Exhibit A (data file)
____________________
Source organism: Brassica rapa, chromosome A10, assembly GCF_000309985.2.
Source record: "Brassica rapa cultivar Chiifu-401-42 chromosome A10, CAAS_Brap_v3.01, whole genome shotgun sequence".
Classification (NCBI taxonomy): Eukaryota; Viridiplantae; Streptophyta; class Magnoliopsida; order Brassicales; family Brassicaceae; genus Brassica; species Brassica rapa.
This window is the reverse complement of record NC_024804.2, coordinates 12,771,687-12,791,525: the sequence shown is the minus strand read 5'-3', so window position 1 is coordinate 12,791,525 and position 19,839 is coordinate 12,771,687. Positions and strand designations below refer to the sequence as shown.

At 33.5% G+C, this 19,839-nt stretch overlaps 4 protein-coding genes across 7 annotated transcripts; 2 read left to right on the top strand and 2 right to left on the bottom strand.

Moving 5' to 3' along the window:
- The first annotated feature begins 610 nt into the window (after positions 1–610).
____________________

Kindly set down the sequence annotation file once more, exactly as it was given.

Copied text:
Source organism: Brassica rapa, chromosome A10, assembly GCF_000309985.2.
Source record: "Brassica rapa cultivar Chiifu-401-42 chromosome A10, CAAS_Brap_v3.01, whole genome shotgun sequence".
Classification (NCBI taxonomy): Eukaryota; Viridiplantae; Streptophyta; class Magnoliopsida; order Brassicales; family Brassicaceae; genus Brassica; species Brassica rapa.
This window is the reverse complement of record NC_024804.2, coordinates 12,771,687-12,791,525: the sequence shown is the minus strand read 5'-3', so window position 1 is coordinate 12,791,525 and position 19,839 is coordinate 12,771,687. Positions and strand designations below refer to the sequence as shown.

At 33.5% G+C, this 19,839-nt stretch overlaps 4 protein-coding genes across 7 annotated transcripts; 2 read left to right on the top strand and 2 right to left on the bottom strand.

Moving 5' to 3' along the window:
- The first annotated feature begins 610 nt into the window (after positions 1–610).